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Updated: Mar 9, 2021

Wolf says oil/gas industry needs to pay fair share through severance tax

By Paul J. Gough – Reporter, Pittsburgh Business Times

Gov. Tom Wolf and other administration officials said a severance tax on the state’s oil and gas industry is needed to fund a massive investment in workforce development that would help individuals and businesses recover from the Covid-19 pandemic — and that the mostly out-of-state companies and customers of the gas should pay their fair share.

In a news conference Tuesday, Wolf and other administration members positioned the $3 billion Back to Work PA program as something that will help the state with the post-pandemic recovery. And, they said, a severance tax from the oil and gas industry was a readily available source from which to pay for the initiatives.

“Other states … and stockholders of these companies have gotten the benefit of this (lack of severance tax),” Wolf said. “We need to make sure that we do everything we can to encourage, I think, this industry but we need to make sure it’s making a great contribution to Pennsylvania. Right now, we’re not asking it to do that.”

Wolf said that natural gas companies are paying only $37 million in state taxes along with the proceeds of the impact fee, which was $173 million in 2019 and will be less this year.

“The gas industry does not pay local property taxes. They’re not contributing to the schools,” Wolf said. “This is a way I think we can encourage the industry to make sure it’s actually contributing something to Pennsylvania.”

Wolf said a severance tax, which along with the existing impact fee that natural gas companies pay to the state and local communities, would be a reasonable way to increase revenue while at the same time represent only a 2.8% tax. The severance tax, if enacted, would charge oil and gas companies for the amount of production at the wellhead.

Every other gas-producing state has its own severance tax and, Wolf said, it was built into the cost of business.

“Every other state that has natural gas, at least major gas-producing states, are charging this, and it hasn’t seemed to have a bad effect,” Wolf said. “The bad thing right now in 2020 was the market price of natural gas. The severance tax doesn’t effect that, especially a very modest tax like this on top of whatever the price is.”

That was disputed by Marcellus Shale Coalition President David Callahan.

“Gov. Wolf and his team simply don’t get it. Pennsylvania already has a severance tax: it’s the impact fee, which has funded $2-plus billion for community and economic programs across the entire commonwealth over the last several years,” he said. “It was disappointing to hear the governor once again call for additional energy taxes that will harm consumers, local jobs, American energy production and the commonwealth’s ability to recover from the pandemic.”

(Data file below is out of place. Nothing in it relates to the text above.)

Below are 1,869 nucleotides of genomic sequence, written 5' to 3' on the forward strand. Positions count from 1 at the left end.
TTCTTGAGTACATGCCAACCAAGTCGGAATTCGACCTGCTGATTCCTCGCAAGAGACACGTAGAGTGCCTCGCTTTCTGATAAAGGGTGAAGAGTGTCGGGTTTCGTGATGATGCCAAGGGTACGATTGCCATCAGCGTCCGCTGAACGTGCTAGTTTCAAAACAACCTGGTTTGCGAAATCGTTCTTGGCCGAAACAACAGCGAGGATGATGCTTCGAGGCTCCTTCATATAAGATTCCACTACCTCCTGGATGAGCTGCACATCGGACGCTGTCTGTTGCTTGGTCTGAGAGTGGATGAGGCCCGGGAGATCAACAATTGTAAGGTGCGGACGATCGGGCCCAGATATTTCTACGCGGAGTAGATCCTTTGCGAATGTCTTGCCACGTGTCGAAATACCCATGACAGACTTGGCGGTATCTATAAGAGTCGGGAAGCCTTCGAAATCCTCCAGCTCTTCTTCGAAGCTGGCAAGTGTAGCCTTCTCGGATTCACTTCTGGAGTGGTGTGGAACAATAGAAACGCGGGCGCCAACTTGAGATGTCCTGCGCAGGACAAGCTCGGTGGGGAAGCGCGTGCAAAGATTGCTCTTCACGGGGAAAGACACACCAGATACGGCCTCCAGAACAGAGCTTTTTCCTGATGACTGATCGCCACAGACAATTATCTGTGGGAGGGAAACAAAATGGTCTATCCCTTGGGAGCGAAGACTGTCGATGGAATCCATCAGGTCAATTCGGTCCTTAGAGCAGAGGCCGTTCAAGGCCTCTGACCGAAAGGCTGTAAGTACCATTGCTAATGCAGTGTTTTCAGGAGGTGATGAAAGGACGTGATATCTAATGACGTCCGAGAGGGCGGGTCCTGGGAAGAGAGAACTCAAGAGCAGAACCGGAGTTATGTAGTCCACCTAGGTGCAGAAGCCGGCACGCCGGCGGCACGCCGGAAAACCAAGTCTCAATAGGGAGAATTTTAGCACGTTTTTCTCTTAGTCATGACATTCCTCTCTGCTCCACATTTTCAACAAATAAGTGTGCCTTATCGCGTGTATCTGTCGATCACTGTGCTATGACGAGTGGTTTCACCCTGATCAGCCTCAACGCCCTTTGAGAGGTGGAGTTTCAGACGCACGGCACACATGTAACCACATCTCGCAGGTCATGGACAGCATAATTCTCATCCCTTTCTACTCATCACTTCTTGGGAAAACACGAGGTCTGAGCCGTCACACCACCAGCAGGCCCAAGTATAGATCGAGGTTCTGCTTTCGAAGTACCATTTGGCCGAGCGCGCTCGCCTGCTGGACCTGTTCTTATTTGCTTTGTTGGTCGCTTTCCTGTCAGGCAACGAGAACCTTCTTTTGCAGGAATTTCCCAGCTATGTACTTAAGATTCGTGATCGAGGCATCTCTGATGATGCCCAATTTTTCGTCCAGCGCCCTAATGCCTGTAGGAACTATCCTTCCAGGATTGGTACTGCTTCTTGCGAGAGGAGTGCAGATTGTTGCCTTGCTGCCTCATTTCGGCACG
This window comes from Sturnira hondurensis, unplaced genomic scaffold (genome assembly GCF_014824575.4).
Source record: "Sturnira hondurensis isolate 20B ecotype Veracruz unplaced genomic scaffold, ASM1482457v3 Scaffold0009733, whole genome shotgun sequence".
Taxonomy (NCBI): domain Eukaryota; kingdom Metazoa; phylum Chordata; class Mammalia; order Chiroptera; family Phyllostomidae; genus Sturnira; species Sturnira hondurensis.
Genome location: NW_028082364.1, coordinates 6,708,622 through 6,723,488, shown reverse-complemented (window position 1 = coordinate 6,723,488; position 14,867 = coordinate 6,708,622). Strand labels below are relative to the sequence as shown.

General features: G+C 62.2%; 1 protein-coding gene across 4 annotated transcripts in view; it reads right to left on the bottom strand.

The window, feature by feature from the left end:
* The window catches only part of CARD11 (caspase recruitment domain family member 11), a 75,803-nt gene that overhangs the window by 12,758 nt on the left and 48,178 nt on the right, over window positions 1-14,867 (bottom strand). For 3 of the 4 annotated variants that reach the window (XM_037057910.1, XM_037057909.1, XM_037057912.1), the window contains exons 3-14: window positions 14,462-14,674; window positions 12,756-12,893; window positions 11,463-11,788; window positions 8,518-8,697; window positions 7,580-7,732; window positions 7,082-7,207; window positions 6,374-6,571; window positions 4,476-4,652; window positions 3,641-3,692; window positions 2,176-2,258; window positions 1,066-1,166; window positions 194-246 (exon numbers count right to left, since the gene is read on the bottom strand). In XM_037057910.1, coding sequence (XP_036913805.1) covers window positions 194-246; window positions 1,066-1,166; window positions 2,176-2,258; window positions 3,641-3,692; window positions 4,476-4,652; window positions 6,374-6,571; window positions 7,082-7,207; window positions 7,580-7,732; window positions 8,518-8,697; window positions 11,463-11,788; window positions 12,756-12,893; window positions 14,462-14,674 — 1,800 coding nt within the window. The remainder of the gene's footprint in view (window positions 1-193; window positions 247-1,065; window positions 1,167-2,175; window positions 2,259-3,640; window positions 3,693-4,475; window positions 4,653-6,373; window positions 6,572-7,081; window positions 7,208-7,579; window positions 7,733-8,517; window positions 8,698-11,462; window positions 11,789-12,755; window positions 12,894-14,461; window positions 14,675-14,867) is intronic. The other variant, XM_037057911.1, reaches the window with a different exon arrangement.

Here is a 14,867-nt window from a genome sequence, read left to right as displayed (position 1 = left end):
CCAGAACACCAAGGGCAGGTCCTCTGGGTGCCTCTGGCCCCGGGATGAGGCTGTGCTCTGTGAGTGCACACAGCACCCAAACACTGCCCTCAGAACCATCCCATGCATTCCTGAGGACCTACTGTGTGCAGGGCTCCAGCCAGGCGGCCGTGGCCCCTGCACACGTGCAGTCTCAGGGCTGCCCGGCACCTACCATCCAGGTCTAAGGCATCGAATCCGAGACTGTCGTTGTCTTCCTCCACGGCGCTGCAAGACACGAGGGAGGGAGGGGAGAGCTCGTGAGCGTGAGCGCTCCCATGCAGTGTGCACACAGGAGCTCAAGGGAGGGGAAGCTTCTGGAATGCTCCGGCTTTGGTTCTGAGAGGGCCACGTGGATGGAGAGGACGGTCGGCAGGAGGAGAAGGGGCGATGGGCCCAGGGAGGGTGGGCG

The governor has put a severance tax into his budget proposal every year he’s been in office, and every year it’s been beaten back by the Pennsylvania Legislature. But Wolf positioned the severance tax as something that would be borne for the most part by out-of-state companies and out-of-state customers of the gas.

“I think everybody in Pennsylvania should really be in favor of this. This is something that most Pennsylvanians will not pay,” Wolf said.

DCED Secretary Dennis Davin said about 75% of Pennsylvania’s natural gas is exported out of state.

“To put it simply, we have a product people want, a resource that is subject to market demands, and it is being exported solely to benefit other states,” Davin said. “We have this resource at our fingertips. It’s the funding that we need to position Pennsylvania for a stronger recovery and use it for our collective benefit."

MSC’s Callahan said the governor was using “fuzzy math” and that the tax rate would be 12% and not 2.8% as he suggested during the news conference.

“If the governor was serious about accelerating our economic recovery — which should be a top priority for every policymaker — he’d be focused on growing and encouraging natural gas production, infrastructure and use, not punishing this critical industry and its hardworking women and men that are helping combat this pandemic," Callahan said.

Back to Work PA would provide an estimated $3 billion initiatives to build up reliable broadband access, put more money into development programs including Business in Our Sites, Industrial Sites Reuse Program and the Pennsylvania Industrial Development Authority, and provide more money to municipalities to bolster their finances wrecked by the Covid-19 pandemic. The proceeds of the severance tax, $300 million a year estimated, would pay for the $3 billion bond issue that would fund the program initially over 30 years.

Back to Work PA would also increase apprenticeship programs and workforce development as well as raising subsidies for child care in Pennsylvania. In a news conference Monday, Wolf said that individuals and businesses are hurting and need immediate relief due to the pandemic’s impact. He cited the $145 million in grants for the hospitality industry that the administration made available from the workers compensation fund.

“They need more than just one-time fixes,” Wolf said. “Our businesses need a comprehensive, forward-thinking plan to bolster our economy and support our workforce.”

Acting Labor & Industry Secretary Jennifer Berrier, pointing to the severity of the economic and labor stresses due to the pandemic, added: “We are in the middle of one of the most important eras for economic and workforce development.”

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